Christine L. Miller1, Suad Diglisic2, Flora Leister1,

Maree Webster2,

Robert H. Yolken1


Division of Developmental Neurovirology, Department of Pediatrics, Johns Hopkins

University, Baltimore, MD 21287 and 2The Stanley Medical Research

Institute, Uniformed Services University of the Health Sciences, Bethesda, MD,

20814, USA



The ability to quickly

assess mRNA quality using small amounts of total RNA has become increasingly

important as the subsequent measures of mRNA transcripts have become more

comprehensive and more expensive.  Some screening ability is particularly

crucial when working with postmortem human tissue, which exhibits variable

degrees of mRNA degradation.  In the past, evaluating mRNA quality in total

human RNA preparations relied heavily on estimating the ratio of the 28S to 18S

ribosomal components seen when the RNA was subjected to gel electrophoresis. 

This approach evolved because the ribosomal bands were the most clearly visible

components of the total RNA.  Within the past few years, it has become possible

to utilize microfluidic electrophoresis coupled with sensitive fluorescence

detection to generate a complete elution profile of the total RNA sample. This

feature has allowed us to re-examine the relationship between the total RNA

profile and mRNA quality.


We assessed mRNA quality in

105 total RNA extracts of postmortem human brain tissue by utilizing random

hexamer primed-reverse transcription followed by real-time PCR for 4

housekeeping genes.  The microfluidic elution/electropherogram profile of the

total RNA was carried out on an Agilent Bioanalyzer.  Comparison of the mean

housekeeping gene score with seven different sections of the RNA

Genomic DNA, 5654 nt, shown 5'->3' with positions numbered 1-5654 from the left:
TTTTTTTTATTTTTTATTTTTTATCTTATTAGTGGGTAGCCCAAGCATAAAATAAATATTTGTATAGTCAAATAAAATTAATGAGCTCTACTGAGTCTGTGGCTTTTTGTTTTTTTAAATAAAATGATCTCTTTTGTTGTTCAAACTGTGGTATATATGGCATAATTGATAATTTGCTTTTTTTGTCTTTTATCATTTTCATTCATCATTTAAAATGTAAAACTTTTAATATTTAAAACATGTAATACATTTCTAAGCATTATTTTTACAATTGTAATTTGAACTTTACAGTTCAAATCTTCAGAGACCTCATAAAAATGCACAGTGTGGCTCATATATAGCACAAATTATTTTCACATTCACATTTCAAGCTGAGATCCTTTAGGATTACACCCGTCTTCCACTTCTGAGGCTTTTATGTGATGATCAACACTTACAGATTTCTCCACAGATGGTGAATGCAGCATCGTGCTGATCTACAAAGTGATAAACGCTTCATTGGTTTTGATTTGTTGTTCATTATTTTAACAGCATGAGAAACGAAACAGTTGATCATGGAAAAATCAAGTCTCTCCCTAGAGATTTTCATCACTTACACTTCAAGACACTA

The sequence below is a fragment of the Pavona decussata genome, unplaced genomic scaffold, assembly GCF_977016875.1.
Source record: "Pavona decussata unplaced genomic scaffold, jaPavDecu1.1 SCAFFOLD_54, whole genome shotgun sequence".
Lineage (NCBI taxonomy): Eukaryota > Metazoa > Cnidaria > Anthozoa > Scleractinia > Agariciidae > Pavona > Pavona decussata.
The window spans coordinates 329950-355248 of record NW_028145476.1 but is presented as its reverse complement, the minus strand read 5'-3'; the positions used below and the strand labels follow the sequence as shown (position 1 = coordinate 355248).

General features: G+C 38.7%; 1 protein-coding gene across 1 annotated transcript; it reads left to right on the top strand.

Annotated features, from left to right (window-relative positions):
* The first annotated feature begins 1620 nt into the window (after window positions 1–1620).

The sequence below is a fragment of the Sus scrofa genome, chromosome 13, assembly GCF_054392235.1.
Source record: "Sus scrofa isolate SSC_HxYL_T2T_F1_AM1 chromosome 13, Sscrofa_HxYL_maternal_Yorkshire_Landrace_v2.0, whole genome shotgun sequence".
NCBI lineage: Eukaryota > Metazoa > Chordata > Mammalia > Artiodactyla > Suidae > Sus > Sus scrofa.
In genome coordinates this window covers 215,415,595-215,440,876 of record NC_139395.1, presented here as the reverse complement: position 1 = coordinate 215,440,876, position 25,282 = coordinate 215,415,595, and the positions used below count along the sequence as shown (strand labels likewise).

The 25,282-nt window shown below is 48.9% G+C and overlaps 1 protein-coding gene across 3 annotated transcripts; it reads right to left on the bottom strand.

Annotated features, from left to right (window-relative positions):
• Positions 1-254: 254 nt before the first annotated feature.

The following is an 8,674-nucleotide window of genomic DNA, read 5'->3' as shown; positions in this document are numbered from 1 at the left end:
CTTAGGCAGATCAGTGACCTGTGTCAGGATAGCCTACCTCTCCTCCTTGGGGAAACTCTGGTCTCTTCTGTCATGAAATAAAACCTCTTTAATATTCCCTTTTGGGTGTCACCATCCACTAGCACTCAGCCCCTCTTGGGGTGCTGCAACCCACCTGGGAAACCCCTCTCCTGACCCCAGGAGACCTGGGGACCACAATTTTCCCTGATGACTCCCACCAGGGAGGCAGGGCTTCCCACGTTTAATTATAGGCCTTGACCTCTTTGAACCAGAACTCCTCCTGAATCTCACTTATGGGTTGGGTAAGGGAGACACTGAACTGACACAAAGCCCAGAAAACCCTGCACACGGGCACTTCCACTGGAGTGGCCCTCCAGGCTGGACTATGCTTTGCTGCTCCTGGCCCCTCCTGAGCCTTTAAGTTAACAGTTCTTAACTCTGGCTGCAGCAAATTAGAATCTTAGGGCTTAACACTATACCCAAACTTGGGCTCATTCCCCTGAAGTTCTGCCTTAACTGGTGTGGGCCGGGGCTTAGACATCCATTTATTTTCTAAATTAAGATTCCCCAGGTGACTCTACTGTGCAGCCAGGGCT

electropherogram revealed three main findings: (1) There was no significant

correlation between the ration of the ribosomal 28S and 18S peak areas to the

mRNA housekeeping gene score (r= -0.06, n .s.). (2) The most significant

correlation between the two methods was between the sum of [percent of total

area occupied by the 18S peak with underlying baseline] plus [percent of total

area occupied by the RNA eluting between the 18S and 28S peaks], r=0.41,

p=0.0001.  The area of the electropherogram encompassed by this measure overlaps

to a large degree with the predicted elution time of intact mRNA.  Neither

measure, (1) or (2) of the electropherogram, allowed a satisfactory

discrimination of the RNA by housekeeping gene score, since a threshold could

not be set which would adequately minimize false positives and false negatives. 

Thus, (3) a measure was identified which did allow the discrimination of the

lowest housekeeping score samples, specifically the ratio of the 18S peak height

to the highest peak in the t-RNA to 18S rRNA interval.  If the threshold for

that value was set at 2.12, the six lowest housekeeping score samples could be

discriminated from the remainder of the sample set.